Ilhan Omar Recieves Death Threats

Hannah Astin
Staff Writer

PC: Wikimedia Commons

A New York man has been arrested and charged in connection to a threat to assault and murder Rep. Ilhan Omar, a Democrat and Muslim lawmaker from Minnesota.

Omar was elected to the House of Representatives in November 2018 as one of the two first Muslim women elected to Congress.

The United States Department of Justice said in a statement that the defendant, Patrick Carlineo Jr. from Addison, New York, may be charged with a $250,000 fine and faces up to 10 years in prison if convicted.

Carlineo called one of Omar’s staff members on March 21 and asked: “Do you work for the Muslim Brotherhood? Why are you working for her, she’s a [expletive] terrorist. I’ll put a bullet in her [expletive] skull.”

Omar’s office referred the threat to the United States Capitol Police. The Capitol Police and the FBI launched a probe into the call.

An affidavit by an FBI special agent reported that while Carlineo sounded angry during the phone call, he also spelled his name for the staff member and provided contact details.

The affidavit also stated that when interviewed by investigators Carlineo, “states that he was a patriot, that he loves the President, and that he hates radical Muslims in our government.”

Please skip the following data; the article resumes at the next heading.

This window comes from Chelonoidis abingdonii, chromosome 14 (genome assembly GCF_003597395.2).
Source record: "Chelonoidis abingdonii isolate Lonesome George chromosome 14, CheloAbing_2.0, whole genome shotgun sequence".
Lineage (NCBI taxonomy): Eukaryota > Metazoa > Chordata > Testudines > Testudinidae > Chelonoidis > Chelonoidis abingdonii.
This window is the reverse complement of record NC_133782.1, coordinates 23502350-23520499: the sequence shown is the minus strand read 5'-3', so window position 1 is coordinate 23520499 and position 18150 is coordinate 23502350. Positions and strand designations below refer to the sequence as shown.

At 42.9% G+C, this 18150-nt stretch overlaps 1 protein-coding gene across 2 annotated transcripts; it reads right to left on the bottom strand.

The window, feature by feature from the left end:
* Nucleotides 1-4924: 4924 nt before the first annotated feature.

In February, Omar faced criticism regarding her comments about Israel. Omar responded to a tweet from journalist Glenn Greenwald after Greenwald tweeted about House GOP leader Kevin McCarthy threatening to punish Ilhan for her criticism of Israel.

“It’s all about the Benjamins baby,” tweeted Omar. Critics claim that Omar was harmfully stereotyping Jewish Americans.

In another tweet, Omar claimed the American Israel Public Affairs Committee, or AIPAC, was funding Republican support of Israel. This tweet faced bipartisan backlash.

Omar later apologized for her remarks, but stood by her criticism of the interest group. She tweeted, “Listening and learning, but standing strong,” along with a longer apology.

Most recently, Omar faced criticism about comments at a Washington bookstore called Busboys and Poets. The comment surrounds Omar’s earlier criticism.

“I want to talk about the political influence in this country that says it is OK for people to push for allegiance to a foreign country. I want to ask why is it OK for me to talk about the influence of the [National Rifle Association], of fossil fuel industries or Big Pharma, and not talk about a powerful lobbying group that is influencing policies?” said Omar.

Once again, Omar was accused of anti-semitism. She responded on twitter, saying, “Being opposed to [Israeli Prime Minister Benjamin] Netanyahu and the occupation is not the same as being anti-Semitic. I am grateful to the many Jewish allies who have spoken out and said the same.”

Some people claim Omar’s identity as a Muslim woman makes her a target of unfair criticism.

Fellow freshman and one of the first Muslim women elected to Congress Rep. Rashida Tlaib defended Omar in a tweet, saying that “[Omar’s] strength inspires me and so many. She is being targeted just like many civil rights icons before us who spoke out about oppressive policies. As she uplifts my Sity and other Palestinians in the name of justice and peace, she shows us real courage.”

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